How important are superfoods?

How important are superfoods?

Salmon, blueberries, kale, quinoa.

These may sound like the makings of an interesting salad, but the ingredients above are on the list of so-called “superfoods,” items chock full of antioxidants, minerals and vitamins. It seems like everywhere you look, you are being encouraged to eat more of these superfoods to promote well-being and overall healthiness.

But is there really such a thing as a superfood?

“The term ‘superfood’ is used to exploit the growing awareness of how nutrition can impact health,” says Dr. Yasser Said, an internal medicine physician at Advocate Christ Medical Center in Oak Lawn, Ill. “It’s reasonable to assume that some foods have more health benefits than others, but there are many problems with the traditional claims that a food having high antioxidant potential under laboratory conditions is a ‘superfood’ when consumed in everyday life.”

Dr. Said says what’s important is having a balanced diet. “You’ll never reach the doses of pomegranate or blueberry that generate the exciting antioxidant and cancer- inhibiting properties seen in the lab, for example. However, if you want to include these foods as part of a balanced daily diet, that is definitely a good idea.”

Some other foods considered to be ‘super’ include pomegranates, spinach and certain nuts and seeds. Dr. Said agrees that spinach is rich in vitamins and that nuts and seeds generally have a favorable nutritional profile. “It’s reasonable to say that these foods have good health benefits and should be part of a balanced diet,” he says.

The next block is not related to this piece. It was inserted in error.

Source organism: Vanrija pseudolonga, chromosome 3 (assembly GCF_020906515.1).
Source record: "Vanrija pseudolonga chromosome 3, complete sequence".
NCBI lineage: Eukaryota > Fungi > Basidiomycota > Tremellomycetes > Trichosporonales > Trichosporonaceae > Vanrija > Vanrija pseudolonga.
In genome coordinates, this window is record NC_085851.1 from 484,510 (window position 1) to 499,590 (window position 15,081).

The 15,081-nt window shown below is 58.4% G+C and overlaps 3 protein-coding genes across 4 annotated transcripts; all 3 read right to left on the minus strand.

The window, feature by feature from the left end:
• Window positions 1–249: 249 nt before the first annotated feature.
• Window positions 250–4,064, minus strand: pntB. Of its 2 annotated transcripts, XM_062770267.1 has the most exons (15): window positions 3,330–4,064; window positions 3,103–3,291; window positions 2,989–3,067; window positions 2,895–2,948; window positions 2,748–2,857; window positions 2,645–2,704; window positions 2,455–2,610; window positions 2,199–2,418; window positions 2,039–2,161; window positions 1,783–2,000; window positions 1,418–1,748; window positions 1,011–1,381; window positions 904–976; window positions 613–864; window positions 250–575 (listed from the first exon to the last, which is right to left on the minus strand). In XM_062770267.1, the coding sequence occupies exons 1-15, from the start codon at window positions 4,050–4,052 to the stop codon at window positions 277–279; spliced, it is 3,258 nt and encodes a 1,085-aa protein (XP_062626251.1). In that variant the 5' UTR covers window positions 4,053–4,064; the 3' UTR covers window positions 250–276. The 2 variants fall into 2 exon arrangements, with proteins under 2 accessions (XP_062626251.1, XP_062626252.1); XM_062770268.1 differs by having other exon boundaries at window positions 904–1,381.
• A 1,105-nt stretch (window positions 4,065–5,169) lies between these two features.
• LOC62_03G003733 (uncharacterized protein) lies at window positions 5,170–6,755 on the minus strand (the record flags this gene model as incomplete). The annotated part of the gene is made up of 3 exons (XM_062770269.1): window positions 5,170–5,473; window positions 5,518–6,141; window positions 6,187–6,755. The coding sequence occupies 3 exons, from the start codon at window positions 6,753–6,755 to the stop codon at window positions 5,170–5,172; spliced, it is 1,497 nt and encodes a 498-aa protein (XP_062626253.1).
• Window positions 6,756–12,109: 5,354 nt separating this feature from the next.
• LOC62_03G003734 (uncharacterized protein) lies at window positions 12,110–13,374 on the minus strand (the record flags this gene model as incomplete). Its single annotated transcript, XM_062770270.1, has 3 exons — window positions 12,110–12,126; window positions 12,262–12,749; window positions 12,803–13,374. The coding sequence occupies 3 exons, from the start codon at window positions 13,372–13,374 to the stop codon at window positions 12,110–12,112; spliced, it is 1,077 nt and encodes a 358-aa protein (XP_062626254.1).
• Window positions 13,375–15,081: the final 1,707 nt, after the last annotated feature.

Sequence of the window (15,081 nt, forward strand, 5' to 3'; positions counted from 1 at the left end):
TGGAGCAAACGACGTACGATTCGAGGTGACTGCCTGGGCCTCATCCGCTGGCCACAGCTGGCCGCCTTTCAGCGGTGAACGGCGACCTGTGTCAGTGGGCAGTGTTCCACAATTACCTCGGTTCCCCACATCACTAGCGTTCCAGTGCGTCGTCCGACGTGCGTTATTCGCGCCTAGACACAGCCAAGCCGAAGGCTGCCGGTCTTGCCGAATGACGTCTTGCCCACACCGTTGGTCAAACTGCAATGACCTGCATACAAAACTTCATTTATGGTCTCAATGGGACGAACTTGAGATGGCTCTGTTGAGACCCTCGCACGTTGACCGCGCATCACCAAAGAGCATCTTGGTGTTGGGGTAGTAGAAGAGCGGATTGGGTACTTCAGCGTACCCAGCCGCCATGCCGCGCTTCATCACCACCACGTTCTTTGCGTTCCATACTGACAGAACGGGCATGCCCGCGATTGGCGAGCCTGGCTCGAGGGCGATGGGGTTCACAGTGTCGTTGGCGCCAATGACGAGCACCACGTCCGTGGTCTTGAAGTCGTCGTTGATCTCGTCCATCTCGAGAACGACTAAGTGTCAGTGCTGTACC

But keep in mind that it is possible for there to be too much of a good thing.

“Just like anything else, you should practice moderation. Too narrow of a focus on food types can lead to nutritional deficiencies in other areas,” he says.

According to, the nutrition guide published by the U.S. Department of Agriculture, it is important to focus on variety, amount and nutrition by selecting foods from all five groups—fruits, vegetables, dairy, grains and protein.

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About the Author

Holly Brenza
Holly Brenza

Holly Brenza, health enews contributor, is the public affairs coordinator at Advocate Children's Hospital. She is a graduate of the University of Illinois at Chicago. In her free time, Holly enjoys reading, watching the White Sox and Blackhawks, playing with her dog, Bear and running her cats' Instagram account, @strangefurthings.